15.  Markovian model for single-channel recordings of Ik_1 in ventricular cells (Matsuoka et al 2003)
The interaction between many currents in a cardiac ventricular model are examined in this paper. One of the main contributions come from a current called IK_1. An XPP version of this model was supplied by Hsieng-Jung Lai, Jiun-Shian Wu, Sheng-Nan Wu, Ruey J. Sung, Han-Dong Chang. Please see paper and model for more and details.
16.  Model of arrhythmias in a cardiac cells network (Casaleggio et al. 2014)
" ... Here we explore the possible processes leading to the occasional onset and termination of the (usually) non-fatal arrhythmias widely observed in the heart. Using a computational model of a two-dimensional network of cardiac cells, we tested the hypothesis that an ischemia alters the properties of the gap junctions inside the ischemic area. ... In conclusion, our model strongly supports the hypothesis that non-fatal arrhythmias can develop from post-ischemic alteration of the electrical connectivity in a relatively small area of the cardiac cell network, and suggests experimentally testable predictions on their possible treatments."
17.  Role of KCNQ1 and IKs in cardiac repolarization (Silva, Rudy 2005)
Detailed Markov models of IKs (the slow delayed rectifier K+ current) and its alpha-subunit KCNQ1 were developed. The model is compared to experiment in the paper. The role of IKs in disease and drug treatments is elucidated (the prevention of excessive action potential prolongation and development of arrhythmogenic early afterdepolarizations). See paper for more and details.
18.  Role of KCNQ1 and IKs in cardiac repolarization (Silva, Rudy 2005) (XPP)
Detailed Markov model of IKs (the slow delayed rectifier K+ current) is supplied here in XPP. The model is compared to experiment in the paper. The role of IKs in disease and drug treatments is elucidated (the prevention of excessive action potential prolongation and development of arrhythmogenic early afterdepolarizations). See also modeldb accession number 55748 code and reference for more and details. This XPP version of the model reproduces Figure 3C in the paper by default. These model files were submitted by: Dr. Sheng-Nan Wu, Han-Dong Chang, Jiun-Shian Wu Department of Physiology National Cheng Kung University Medical College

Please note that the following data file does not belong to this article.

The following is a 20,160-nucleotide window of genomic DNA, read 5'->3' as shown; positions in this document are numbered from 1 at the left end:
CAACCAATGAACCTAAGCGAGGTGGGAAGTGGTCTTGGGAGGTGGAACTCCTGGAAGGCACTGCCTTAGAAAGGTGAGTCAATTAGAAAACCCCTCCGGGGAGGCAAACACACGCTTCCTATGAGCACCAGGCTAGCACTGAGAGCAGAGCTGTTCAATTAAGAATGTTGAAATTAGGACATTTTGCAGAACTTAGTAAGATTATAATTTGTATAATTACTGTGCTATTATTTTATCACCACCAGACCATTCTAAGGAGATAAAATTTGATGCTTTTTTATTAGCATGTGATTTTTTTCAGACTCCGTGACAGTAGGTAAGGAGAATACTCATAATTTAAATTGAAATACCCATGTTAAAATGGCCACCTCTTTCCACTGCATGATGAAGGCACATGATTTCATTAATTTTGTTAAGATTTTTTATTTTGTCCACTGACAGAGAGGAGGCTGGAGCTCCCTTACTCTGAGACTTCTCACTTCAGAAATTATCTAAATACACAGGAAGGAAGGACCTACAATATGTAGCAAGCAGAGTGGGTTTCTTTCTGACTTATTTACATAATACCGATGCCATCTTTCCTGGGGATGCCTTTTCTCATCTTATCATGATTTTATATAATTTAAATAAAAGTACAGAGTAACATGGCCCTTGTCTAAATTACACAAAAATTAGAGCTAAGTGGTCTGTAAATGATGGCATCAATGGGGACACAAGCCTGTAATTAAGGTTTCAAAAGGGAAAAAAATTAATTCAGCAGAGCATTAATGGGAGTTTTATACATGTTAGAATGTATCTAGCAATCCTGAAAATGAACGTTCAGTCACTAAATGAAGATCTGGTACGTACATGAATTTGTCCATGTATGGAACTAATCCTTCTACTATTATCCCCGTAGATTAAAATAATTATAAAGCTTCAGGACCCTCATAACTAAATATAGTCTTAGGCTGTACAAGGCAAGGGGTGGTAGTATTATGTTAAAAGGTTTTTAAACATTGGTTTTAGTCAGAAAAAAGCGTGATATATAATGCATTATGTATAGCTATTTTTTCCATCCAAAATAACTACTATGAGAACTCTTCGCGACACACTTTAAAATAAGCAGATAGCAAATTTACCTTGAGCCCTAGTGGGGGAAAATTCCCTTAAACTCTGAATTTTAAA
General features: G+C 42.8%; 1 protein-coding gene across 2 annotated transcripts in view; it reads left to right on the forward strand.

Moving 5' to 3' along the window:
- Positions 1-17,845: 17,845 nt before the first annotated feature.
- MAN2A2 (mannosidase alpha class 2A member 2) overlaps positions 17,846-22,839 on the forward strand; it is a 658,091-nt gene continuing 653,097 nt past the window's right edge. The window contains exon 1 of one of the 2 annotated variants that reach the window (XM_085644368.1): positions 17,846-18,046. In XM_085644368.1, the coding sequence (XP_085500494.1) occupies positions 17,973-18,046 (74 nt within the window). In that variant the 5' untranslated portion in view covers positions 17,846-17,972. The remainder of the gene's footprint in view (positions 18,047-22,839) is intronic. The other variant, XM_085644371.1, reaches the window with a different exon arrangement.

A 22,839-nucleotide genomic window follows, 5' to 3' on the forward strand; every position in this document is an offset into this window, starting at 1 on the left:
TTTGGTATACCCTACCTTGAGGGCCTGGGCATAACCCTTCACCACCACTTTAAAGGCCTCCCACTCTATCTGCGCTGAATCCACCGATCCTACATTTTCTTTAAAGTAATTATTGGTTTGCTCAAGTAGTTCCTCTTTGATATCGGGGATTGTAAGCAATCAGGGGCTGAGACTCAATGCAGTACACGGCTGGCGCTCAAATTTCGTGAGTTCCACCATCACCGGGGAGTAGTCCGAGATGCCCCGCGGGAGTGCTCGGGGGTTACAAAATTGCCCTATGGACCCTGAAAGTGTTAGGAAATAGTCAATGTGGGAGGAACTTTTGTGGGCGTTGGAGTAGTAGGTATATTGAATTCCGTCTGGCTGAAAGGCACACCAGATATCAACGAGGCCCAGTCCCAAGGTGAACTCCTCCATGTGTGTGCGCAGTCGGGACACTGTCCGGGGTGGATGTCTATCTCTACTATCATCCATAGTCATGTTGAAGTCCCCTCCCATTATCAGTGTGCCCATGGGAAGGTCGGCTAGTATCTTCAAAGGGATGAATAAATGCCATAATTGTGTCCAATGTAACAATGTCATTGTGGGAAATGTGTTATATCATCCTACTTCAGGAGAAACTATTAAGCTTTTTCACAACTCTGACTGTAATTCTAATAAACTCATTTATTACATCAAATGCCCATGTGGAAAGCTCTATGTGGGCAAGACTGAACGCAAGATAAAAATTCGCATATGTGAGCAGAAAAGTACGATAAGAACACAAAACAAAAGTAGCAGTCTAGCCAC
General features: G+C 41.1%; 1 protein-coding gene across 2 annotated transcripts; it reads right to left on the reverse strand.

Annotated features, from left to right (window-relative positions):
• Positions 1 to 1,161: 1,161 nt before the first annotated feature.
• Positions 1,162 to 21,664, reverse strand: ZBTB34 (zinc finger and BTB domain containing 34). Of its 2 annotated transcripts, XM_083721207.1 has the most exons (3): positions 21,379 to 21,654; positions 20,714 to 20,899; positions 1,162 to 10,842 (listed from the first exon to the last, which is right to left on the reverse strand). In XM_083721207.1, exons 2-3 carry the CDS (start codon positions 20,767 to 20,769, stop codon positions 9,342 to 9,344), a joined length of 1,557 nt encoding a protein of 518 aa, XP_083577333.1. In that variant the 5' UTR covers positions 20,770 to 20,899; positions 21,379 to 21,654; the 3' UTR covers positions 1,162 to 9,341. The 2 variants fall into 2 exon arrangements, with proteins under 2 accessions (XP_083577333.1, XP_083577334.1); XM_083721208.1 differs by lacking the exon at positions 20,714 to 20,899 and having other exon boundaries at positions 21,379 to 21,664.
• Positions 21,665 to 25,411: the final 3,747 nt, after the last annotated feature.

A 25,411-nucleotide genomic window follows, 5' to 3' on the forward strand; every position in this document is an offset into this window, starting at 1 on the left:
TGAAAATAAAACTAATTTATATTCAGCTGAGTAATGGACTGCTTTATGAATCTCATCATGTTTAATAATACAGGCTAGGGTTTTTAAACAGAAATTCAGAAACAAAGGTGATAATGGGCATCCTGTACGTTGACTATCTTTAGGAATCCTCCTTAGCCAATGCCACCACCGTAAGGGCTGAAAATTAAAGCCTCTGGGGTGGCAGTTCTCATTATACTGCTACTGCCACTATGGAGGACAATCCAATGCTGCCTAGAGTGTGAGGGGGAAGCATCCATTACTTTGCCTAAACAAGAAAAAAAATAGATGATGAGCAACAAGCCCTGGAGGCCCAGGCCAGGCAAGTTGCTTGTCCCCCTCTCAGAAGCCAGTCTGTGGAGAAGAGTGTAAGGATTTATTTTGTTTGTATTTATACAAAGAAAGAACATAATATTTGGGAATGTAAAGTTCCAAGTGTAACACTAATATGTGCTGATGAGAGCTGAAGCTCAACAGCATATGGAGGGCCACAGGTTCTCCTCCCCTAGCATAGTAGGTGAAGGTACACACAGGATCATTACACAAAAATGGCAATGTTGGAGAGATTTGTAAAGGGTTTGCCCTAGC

19.  Simulation study of Andersen-Tawil syndrome (Sung et al 2006)
Patients with Andersen-Tawil syndrome (ATS) mostly have mutations on the KCNJ2 gene producing loss of function or dominant-negative suppression of the inward rectifier K(+) channel Kir2.1. However, clinical manifestations of ATS including dysmorphic features, periodic paralysis (hypo-, hyper-, or normokalemic), long QT, and ventricular arrhythmias (VA) are considerably variable. Using a modified dynamic Luo-Rudy simulation model of cardiac ventricular myocyte, we elucidate the mechanisms of VA in ATS. We adopted a kinetic model of KCNJ2 in which channel block by Mg(+2) and spermine was incorporated. In this study, we attempt to examine the effects of KCNJ2 mutations on the ventricular action potential (AP), single-channel Markovian models were reformulated and incorporated into the dynamic Luo-Rudy model for rapidly and slowly delayed rectifying K(+) currents and KCNJ2 channel. During pacing at 1.0 Hz with [K(+)]o at 5.4 mM, a stepwise 10% reduction of Kir2.1 channel conductance progressively prolonged the terminal repolarization phase of AP along with gradual depolarization of the resting membrane potential (RMP). At 90% reduction, early after- depolarizations (EADs) became inducible and RMP was depolarized to -55.0 mV (control: -90.1 mV) followed by emergence of spontaneous action potentials (SAP). Both EADs and SAP were facilitated by a decrease in [K(+)]o and suppressed by increase in [K(+)]o. beta-adrenergic stimulation enhanced delayed after-depolarizations (DADs) and could also facilitate EADs as well as SAP in the setting of low [K(+)]o and reduced Kir2.1 channel conductance. In conclusion, the spectrum of VA in ATS includes (1) triggered activity mediated by EADs and/or DADs, and (2) abnormal automaticity manifested as SAP. These VA can be aggravated by a decrease in [K(+)]o and beta-adrenergic stimulation, and may potentially induce torsades de pointes and cause sudden death. In patients with ATS, the hypokalemic form of periodic paralysis should have the highest propensity to VA especially during physical activities.
20.  Ventricular cell model (Guinea-pig-type) (Luo, Rudy 1991, +11 other papers!) (C++)
A mathematical model of the membrane action potential of the mammalian ventricular cell is introduced. The model is based, whenever possible, on recent single-cell and single-channel data and incorporates the possibility of changing extracellular potassium concentration [K]o. ... The results are consistent with recent experimental observations, and the model simulations relate these phenomena to the underlying ionic channel kinetics. See paper for more and details.